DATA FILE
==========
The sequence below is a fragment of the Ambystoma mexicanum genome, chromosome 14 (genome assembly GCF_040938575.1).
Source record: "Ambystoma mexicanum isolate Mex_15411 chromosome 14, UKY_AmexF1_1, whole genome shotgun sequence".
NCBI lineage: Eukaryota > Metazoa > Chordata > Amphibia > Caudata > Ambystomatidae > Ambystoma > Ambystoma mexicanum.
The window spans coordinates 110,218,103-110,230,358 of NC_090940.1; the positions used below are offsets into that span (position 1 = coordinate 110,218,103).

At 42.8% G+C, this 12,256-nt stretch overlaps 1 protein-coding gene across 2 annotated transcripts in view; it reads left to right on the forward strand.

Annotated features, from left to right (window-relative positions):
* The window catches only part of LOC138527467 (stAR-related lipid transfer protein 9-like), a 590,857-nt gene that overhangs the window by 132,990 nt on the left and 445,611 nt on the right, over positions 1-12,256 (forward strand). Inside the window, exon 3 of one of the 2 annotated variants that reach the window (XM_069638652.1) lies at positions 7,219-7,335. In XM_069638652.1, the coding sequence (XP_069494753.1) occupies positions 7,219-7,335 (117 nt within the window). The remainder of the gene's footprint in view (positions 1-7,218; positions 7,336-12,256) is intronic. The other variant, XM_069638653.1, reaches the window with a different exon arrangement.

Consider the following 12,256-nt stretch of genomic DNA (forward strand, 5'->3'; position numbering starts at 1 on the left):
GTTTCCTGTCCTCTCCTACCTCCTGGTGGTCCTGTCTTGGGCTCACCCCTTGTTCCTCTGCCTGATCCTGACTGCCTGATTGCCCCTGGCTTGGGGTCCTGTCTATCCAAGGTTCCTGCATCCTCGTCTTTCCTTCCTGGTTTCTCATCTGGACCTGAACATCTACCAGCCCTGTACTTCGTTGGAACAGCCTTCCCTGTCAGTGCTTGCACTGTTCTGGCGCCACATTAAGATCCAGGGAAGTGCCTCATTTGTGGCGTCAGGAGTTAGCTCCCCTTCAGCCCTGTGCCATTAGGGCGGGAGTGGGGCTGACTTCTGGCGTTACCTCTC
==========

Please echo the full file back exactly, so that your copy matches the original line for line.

The sequence below is a fragment of the Ambystoma mexicanum genome, chromosome 14 (genome assembly GCF_040938575.1).
Source record: "Ambystoma mexicanum isolate Mex_15411 chromosome 14, UKY_AmexF1_1, whole genome shotgun sequence".
NCBI lineage: Eukaryota > Metazoa > Chordata > Amphibia > Caudata > Ambystomatidae > Ambystoma > Ambystoma mexicanum.
The window spans coordinates 110,218,103-110,230,358 of NC_090940.1; the positions used below are offsets into that span (position 1 = coordinate 110,218,103).

At 42.8% G+C, this 12,256-nt stretch overlaps 1 protein-coding gene across 2 annotated transcripts in view; it reads left to right on the forward strand.

Annotated features, from left to right (window-relative positions):
* The window catches only part of LOC138527467 (stAR-related lipid transfer protein 9-like), a 590,857-nt gene that overhangs the window by 132,990 nt on the left and 445,611 nt on the right, over positions 1-12,256 (forward strand). Inside the window, exon 3 of one of the 2 annotated variants that reach the window (XM_069638652.1) lies at positions 7,219-7,335. In XM_069638652.1, the coding sequence (XP_069494753.1) occupies positions 7,219-7,335 (117 nt within the window). The remainder of the gene's footprint in view (positions 1-7,218; positions 7,336-12,256) is intronic. The other variant, XM_069638653.1, reaches the window with a different exon arrangement.

Consider the following 12,256-nt stretch of genomic DNA (forward strand, 5'->3'; position numbering starts at 1 on the left):
GTTTCCTGTCCTCTCCTACCTCCTGGTGGTCCTGTCTTGGGCTCACCCCTTGTTCCTCTGCCTGATCCTGACTGCCTGATTGCCCCTGGCTTGGGGTCCTGTCTATCCAAGGTTCCTGCATCCTCGTCTTTCCTTCCTGGTTTCTCATCTGGACCTGAACATCTACCAGCCCTGTACTTCGTTGGAACAGCCTTCCCTGTCAGTGCTTGCACTGTTCTGGCGCCACATTAAGATCCAGGGAAGTGCCTCATTTGTGGCGTCAGGAGTTAGCTCCCCTTCAGCCCTGTGCCATTAGGGCGGGAGTGGGGCTGACTTCTGGCGTTACCTCTC